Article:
Beyond the simple fact that such bureaucratic aggrandizement has contributed substantially to the ever-steepening costs of higher education, is the less visible reality that the “diversity” office, with an obsessive fixation on identity politics—race, gender, class, etc.—intrudes into virtually every aspect of institutional life: faculty and staff hiring, freshman orientation, dormitory activities, cafeteria menus, approval of student organizations, or potential guest speakers. Faculty members may find themselves directed to attend mandatory “cultural awareness” sessions, where they might be counseled to adopt a more “inclusive” approach to their teaching; to be mindful of avoiding the use of “offensive” terminology in classroom discussions; to include “trigger warnings” in advance of discussing controversial topics; or admonished to avoid “microaggressions”—words, body language, or facial gestures through which hidden racist, sexist, or transphobic impulses are projected onto students. A few senior professors may have the security and resolve to boycott such sessions, but their untenured junior colleagues or increasingly numerous adjunct instructors certainly aren’t likely to follow suit.

To all of this should be added the fact that students are encouraged to report—often anonymously—any perceived infractions or innocent remarks in classroom discussions, incautious comments posted on social media, and even op-eds written for mainstream media venues. Content in any of the venues can arouse suspicion in the Bias Response Team which is usually eager to pounce and “investigate.”

The result is a climate of secrecy, surveillance, and censorship of a kind that produced the farcical but actual case of Laura Kipnis at Northwestern University several years ago, which Downs cites as exhibit A of the surreal environment which increasingly pervades so many mainstream campuses. Kipnis ran afoul of what Daphne Patai had much earlier dubbed the “sexual harassment industry,” a product of the militant, misanthropist feminism which had come to dominate academic women’s studies programs in the 1990’s.2 To her surprise, Kipnis found herself subject to a mandatory Title IX investigation, after she had published an article in the Chronicle of Higher Education criticizing the “sexual paranoia” and cult of victimhood which had prompted increasingly frivolous or unfounded accusations from female students. As a result, Kipnis herself became the object of a bizarre complaint when several students formally alleged that they had found her critique “hurtful” and threatening.

Under the mandatory federal Title IX guidelines then in force, the university was obliged to “investigate” although, as Patai’s earlier book Heterophobia (2000) illustrated, the “sexual harassment industry” already long in place needed no prompting from the federal government. Having worked privately with several male students similarly accused, I can testify that the wheels of injustice move very swiftly and clandestinely to a guilty verdict (see my account in “The Tyranny of Allegations,” AQ, Spring 2015). Kipnis was eventually exonerated and wrote a book about the episode entitled Unwanted Advances: Sexual Paranoia Comes to Campus (2017). Undergraduate males, needless to say, are often far less fortunate.

Contemporary colleges and universities, then, are ideological citadels, largely hostile to the open marketplace of ideas, which Downs argues ought to be their raison d’etre. Intellectual engagement is decidedly unwelcome and is probably much easier to find at the local sports bar. What can be done about this dismal state of affairs? Downs’s first recommendation is simply to speak out, as he himself has often done, with the written and spoken word. That especially applies to senior professors who have tenure and who don’t need to worry about any further promotions, but who often aren’t interested if an issue doesn’t affect them directly. Don’t stand idly by if, for example, a colleague finds himself under fire for writing or saying something that runs afoul of campus “equity” administrators eager to placate hypersensitive or opportunistic complainants. Seek the support of like-minded colleagues, and stand together, especially if you are able to write open letters to your larger community of colleagues and seek to persuade them of the stake they also hold in safeguarding freedom of speech on campus.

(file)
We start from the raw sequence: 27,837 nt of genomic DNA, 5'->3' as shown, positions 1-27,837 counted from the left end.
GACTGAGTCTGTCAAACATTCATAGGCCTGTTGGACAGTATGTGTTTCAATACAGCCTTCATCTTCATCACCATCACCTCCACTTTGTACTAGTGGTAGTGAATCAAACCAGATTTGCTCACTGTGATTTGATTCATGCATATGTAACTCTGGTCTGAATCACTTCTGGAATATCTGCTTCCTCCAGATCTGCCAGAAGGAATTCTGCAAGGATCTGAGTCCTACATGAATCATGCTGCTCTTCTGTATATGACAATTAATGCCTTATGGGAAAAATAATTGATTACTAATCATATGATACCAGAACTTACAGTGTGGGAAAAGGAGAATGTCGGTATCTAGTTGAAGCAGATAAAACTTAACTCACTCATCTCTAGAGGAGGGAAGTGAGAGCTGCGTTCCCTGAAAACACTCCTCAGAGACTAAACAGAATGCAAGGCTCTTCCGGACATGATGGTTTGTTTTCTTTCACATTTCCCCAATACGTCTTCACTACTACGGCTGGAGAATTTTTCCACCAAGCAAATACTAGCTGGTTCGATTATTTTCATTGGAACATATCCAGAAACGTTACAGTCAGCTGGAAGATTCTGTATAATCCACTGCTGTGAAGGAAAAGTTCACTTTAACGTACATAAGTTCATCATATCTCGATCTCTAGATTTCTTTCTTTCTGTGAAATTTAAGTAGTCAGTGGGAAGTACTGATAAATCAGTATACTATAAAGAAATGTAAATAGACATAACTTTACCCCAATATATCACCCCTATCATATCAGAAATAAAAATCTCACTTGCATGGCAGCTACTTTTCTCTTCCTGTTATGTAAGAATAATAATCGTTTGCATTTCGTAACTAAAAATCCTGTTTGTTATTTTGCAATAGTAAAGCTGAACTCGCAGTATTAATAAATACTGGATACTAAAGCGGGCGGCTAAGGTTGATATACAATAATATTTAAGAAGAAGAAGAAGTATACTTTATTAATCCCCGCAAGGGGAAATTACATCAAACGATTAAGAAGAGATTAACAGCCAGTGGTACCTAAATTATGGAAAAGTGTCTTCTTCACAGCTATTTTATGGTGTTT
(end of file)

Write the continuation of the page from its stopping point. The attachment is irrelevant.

Qualified faculty, following Downs’s own example during his long career at Wisconsin, can design and offer courses on the First Amendment and how freedom of speech is understood and applied to public systems such as his own. And while Downs understandably believes that it is better to resolve issues of free speech and academic freedom in-house, defenders of academic free speech should also be aware of the positions taken by the American Association of University Professors (often not in the forefront, of course, but formally committed in its institutional mission), the American Civil Liberties Union (again, hold them to their own formal commitments), or FIRE, the Foundation for Individual Rights in Education. But even if Downs is understandably chary of involving state legislatures or other politicians—preservation of institutional autonomy is another of his central priorities—he also illustrates the ways in which legislators who support academic freedom might be usefully engaged in its defense.

But buoyed as I was by Downs’s book, which I have to rate as a tour de force, I can’t quite share his optimism, notwithstanding his commendable achievement. Since the book’s publication last year, we have witnessed the explosion of “cancel culture” and a wave of unprecedented censorship, not only on college campuses, but in the larger society as well. The nursing school dean at the University of Massachusetts-Lowell, Leslie Neal-Boylan, was fired after sending an email to students including the sentence “everyone’s life matters.” Math professor Nathaniel Hiers was fired by the University of North Texas after he made a joke regarding microaggressions. University of Pittsburgh professor Norman Wang lost his title of program director of an important medical fellowship after writing in an academic journal that the medical field should not consider race when determining entrance to the field.3 Essayist Joseph Epstein, for thirty years a teacher in the English Department at Northwestern, found himself airbrushed out of existence, due to a satirical piece about incoming First Lady Jill Biden’s pretentious use of the honorific “Doctor” before her name (she holds an Ed.D degree). And of course, the familiar roster of disinvited speakers continued on many college campuses, usually in response to student complaints about hurt feelings, insensitivity, etc., etc. The list of cancellations is, unfortunately, much longer. But while I can’t share Donald Downs’s greater optimism about the future, let no one for a moment think that he hasn’t served the cause of free speech ably and nobly, far above and beyond the call of duty.


1 Minnie Doe, “A Student Mob Took Over Bryn Mawr. The College Said Thank You.,” Quillette, December 27, 2020.

2 Daphne Patai, Heterophobia: Sexual Harassment and the Future of Feminism (Rowman & Littlefield, 2000).

3 A longer list of 2020 cancellations can be found at Hannah Lalgie, “CANCELED: Counting down 2020's most shocking 'cancel culture' stories,” Campus Reform, January 1, 2021.

Recommended citation: Glenn Ricketts, ''In Defense of Free Speech on Campus,'' Academic Questions 34, no. 3 (Fall 2021).

Photo by Nathan Dumlao on Unsplash